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There are few early favorites in Haiti's presidential race.
Rebuilding from rubble will be a long process. An August report issued by U.S. think tank RAND Corporation said the country needs to focus on key areas — including governance, the justice system, health care and education — during the next three to five years. But, it said “without executive decisiveness and legislative action, state-building cannot proceed.”
Along with a litany of problems, the next president will be charged with the overseeing the $10 billion in international donations pledged to the country — though it’s not clear how much of that money will actually be delivered.
Key to deciding how that money will be spent is the question of how to effectively decentralize the population. Haitians long flocked to Port-au-Prince seeking jobs as the country’s agricultural base disappeared. Experts say the best example of the evaporation of the agricultural economy is rice: Thirty years ago, the country grew enough of the grain to feed itself and to export. Today, it imports 80 percent of the rice it consumes.
In a reversal of that trend, hundreds of thousands left the city after the earthquake. But many have since returned.
“They are going back because there are no jobs here and they hear that in the city there’s food on every corner and that the NGOs are handing out jobs,” said Marc Boisvert, who runs an orphanage, five schools and a vocational center near Les Cayes in southwestern Haiti.
A study based on data from cellular telephone provider Digicel confirmed Boisvert’s observation: By mid-March, just two months after the quake, 41 percent of the displaced had returned to Port-au-Prince.
Bustling and growing, Port-au-Prince, a port city built on a fault, is home to nearly one-fourth of the population.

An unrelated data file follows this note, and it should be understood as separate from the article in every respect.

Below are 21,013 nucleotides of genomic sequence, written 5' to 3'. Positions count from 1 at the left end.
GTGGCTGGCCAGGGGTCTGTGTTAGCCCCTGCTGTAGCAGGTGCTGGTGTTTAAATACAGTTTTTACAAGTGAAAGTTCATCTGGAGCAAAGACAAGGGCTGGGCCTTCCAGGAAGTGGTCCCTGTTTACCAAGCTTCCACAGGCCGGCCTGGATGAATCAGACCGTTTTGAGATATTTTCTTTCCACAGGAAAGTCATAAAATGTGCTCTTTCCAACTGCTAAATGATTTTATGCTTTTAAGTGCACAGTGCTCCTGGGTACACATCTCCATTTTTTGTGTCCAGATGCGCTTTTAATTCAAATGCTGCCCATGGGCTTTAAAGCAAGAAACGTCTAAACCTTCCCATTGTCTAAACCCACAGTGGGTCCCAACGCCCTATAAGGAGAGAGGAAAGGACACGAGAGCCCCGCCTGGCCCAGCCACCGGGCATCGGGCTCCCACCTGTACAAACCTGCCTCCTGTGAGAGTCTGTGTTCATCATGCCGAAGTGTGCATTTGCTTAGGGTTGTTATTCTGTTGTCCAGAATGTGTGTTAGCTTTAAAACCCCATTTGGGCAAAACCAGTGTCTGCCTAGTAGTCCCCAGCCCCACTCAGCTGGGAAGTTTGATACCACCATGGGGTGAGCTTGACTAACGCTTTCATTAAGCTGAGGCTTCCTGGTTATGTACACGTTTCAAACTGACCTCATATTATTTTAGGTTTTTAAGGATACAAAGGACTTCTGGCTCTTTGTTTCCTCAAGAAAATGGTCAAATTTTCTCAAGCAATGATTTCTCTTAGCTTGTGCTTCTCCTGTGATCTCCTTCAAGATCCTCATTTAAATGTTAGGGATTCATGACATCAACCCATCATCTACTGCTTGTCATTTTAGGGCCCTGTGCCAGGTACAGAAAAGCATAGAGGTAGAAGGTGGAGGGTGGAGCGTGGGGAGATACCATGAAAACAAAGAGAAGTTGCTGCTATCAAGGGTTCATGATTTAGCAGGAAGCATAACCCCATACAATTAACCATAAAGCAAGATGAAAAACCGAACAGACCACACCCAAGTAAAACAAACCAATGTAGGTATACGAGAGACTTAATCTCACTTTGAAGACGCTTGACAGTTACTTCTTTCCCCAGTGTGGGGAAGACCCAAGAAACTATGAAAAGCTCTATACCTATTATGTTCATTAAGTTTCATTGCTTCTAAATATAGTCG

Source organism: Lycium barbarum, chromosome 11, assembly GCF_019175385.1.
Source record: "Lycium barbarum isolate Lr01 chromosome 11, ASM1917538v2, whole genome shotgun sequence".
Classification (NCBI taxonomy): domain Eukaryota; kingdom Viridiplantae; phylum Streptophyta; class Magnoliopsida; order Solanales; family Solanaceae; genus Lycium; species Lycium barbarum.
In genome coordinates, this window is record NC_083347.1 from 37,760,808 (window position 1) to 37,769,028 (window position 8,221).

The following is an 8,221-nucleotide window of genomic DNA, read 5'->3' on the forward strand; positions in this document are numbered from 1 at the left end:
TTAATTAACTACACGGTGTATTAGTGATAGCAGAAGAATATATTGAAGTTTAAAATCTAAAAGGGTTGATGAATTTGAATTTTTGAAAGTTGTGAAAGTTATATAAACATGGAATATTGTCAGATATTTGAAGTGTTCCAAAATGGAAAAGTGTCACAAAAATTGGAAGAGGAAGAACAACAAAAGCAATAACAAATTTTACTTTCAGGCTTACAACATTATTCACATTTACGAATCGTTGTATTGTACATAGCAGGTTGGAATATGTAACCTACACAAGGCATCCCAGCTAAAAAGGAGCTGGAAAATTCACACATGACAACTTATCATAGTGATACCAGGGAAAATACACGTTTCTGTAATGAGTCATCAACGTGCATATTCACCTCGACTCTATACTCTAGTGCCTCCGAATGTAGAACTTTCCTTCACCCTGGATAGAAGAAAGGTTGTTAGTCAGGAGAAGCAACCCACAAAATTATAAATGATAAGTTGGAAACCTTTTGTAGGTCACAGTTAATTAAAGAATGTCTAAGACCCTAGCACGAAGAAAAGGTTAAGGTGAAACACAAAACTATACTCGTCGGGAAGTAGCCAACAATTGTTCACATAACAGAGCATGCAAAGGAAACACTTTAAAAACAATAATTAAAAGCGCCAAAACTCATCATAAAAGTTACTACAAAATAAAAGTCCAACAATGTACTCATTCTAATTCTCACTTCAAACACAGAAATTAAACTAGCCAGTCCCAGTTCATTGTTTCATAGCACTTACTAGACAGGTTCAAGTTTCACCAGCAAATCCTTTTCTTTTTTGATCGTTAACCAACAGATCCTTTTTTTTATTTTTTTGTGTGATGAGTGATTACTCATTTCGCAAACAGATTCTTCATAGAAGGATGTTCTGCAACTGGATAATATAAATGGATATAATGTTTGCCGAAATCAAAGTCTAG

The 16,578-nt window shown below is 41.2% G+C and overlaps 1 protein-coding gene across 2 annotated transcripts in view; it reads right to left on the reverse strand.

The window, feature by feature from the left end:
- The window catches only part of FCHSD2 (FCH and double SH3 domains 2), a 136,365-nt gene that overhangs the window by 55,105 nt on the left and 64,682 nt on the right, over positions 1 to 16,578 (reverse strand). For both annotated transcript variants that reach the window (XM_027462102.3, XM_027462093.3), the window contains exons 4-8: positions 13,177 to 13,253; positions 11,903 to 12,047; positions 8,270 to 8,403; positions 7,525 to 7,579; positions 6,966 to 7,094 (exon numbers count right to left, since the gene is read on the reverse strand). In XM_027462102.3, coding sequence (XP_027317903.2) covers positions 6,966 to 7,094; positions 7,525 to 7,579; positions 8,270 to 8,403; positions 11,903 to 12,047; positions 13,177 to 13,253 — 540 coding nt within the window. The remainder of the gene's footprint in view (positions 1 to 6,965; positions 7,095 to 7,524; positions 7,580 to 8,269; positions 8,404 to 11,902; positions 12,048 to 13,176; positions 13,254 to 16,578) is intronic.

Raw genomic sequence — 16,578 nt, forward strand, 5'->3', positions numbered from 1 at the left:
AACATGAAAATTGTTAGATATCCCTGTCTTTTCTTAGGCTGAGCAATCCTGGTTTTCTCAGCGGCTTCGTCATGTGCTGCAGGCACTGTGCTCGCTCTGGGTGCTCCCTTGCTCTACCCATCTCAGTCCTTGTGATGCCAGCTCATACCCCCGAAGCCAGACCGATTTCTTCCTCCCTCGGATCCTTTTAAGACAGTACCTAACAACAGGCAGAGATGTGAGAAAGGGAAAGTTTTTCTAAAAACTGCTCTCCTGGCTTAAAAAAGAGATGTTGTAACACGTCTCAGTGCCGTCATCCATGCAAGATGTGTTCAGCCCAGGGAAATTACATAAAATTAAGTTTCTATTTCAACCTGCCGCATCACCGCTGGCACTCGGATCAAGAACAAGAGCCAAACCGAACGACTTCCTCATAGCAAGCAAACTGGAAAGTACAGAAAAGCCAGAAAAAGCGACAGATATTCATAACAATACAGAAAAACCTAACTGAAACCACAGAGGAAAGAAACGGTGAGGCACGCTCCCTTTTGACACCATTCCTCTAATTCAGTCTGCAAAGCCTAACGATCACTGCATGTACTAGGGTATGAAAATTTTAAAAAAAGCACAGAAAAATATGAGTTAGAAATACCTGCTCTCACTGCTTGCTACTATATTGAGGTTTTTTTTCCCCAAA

“Port-au-Prince is an overcrowded city and, like with any city, that will lead to security problems and crime,” Robertson said. “If the government is able to strengthen the services provided in the other provinces, that will help to strengthen decentralization.”
Creating jobs in the countryside can go a long way to providing an incentive for residents to spread out. The Interim Haiti Recovery Commission, which is led by former U.S. President Bill Clinton and is charged with deciding where the aid dollars go, recently proposed spending $1.6 billion on key projects, $200 million of which was slated for an agricultural development fund.
But analysts said that many of the questions facing the next president — such as spurring agriculture, decentralizing the population and controlling crime — are problems that have long confronted Haiti. The election might only provide a change of scenery.
“Frankly, the main problem ... is getting problems solved and I don’t see this election providing a political breakthrough that would provide Haitians an opportunity to [run the country] better than it had in the past,” said Susan K. Purcell, director of the Center for Hemispheric Policy at the University of Miami. “I can’t see a situation where one person will be able to change the way the country can deal with a crisis of this magnitude.”
Editor's note: The article was updated to refer to Michel “Sweet Micky” Martelly as a musician, not a rapper.